Wednesday, September 16, 2009


We do so much just to make ourselves feel better and then try to add meaning to it as if to convince that we're "making a difference." News item locally about a "candlelight vigil" for a teen that was shot and killed a few days ago. I hesitate to comment but it does make me wonder about the superficiality of things like this. Why a candlelight vigil? What purpose does it serve but a public display of "We really cared about __________."? And isn't that display for the benefit of other living people to show that you're "in" with the "in" crowd? If you don't attend the vigil, does that make you an insensitive person to the plight of those "honored?" If the vigil garners only a few people, is that an indication of how little the fallen one was loved? If the vigil turns out hundreds and thousands of candle-holding participants, does that make the person "really" popular, even in death? Love it, a popularity contest for the deceased.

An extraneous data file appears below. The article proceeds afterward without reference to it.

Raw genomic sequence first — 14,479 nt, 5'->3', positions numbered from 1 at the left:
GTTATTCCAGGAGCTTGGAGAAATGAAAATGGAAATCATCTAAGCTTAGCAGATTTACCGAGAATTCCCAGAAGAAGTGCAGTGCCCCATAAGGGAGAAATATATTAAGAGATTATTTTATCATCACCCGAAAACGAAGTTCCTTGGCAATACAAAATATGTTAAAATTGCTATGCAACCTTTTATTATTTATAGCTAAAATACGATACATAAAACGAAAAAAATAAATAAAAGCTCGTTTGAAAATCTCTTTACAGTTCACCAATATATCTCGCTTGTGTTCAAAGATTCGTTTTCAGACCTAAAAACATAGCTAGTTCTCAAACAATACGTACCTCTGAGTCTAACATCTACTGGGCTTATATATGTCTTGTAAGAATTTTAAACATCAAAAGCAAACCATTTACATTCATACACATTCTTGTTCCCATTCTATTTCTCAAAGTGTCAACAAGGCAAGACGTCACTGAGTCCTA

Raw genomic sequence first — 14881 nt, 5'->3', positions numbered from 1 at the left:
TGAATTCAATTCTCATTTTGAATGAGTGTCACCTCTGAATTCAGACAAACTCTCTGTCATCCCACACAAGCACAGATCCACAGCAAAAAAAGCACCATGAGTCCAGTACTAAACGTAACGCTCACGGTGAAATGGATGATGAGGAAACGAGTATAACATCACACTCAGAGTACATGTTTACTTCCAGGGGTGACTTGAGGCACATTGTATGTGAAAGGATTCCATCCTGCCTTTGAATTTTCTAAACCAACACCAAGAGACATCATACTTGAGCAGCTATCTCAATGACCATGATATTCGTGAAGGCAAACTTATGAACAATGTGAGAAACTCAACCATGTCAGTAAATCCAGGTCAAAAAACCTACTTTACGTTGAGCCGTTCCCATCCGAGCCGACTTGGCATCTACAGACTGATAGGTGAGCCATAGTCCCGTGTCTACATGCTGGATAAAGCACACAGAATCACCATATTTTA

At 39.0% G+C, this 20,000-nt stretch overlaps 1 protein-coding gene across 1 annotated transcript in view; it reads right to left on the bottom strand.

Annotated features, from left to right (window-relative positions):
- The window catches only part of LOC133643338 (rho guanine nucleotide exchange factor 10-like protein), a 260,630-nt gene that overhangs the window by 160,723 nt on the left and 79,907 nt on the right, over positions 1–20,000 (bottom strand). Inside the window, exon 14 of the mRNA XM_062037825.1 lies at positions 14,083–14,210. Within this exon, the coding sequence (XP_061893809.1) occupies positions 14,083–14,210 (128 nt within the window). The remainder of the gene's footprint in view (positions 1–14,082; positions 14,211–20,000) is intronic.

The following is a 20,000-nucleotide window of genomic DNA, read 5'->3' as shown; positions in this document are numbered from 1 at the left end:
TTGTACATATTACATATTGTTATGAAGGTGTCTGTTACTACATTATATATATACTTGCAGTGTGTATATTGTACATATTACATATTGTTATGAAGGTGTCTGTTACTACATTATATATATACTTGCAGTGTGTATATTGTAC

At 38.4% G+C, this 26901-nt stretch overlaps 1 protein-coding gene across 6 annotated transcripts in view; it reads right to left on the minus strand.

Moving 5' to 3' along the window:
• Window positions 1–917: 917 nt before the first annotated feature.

People don't question certain rituals and whether or not they have any meaning. They just do them, blindly. Like the pigeon dance. I guess it's my biggest beef with organized religion in general, the empty meaningless ritual and the heavy, guilt-laden obligation to perform that motivates it.

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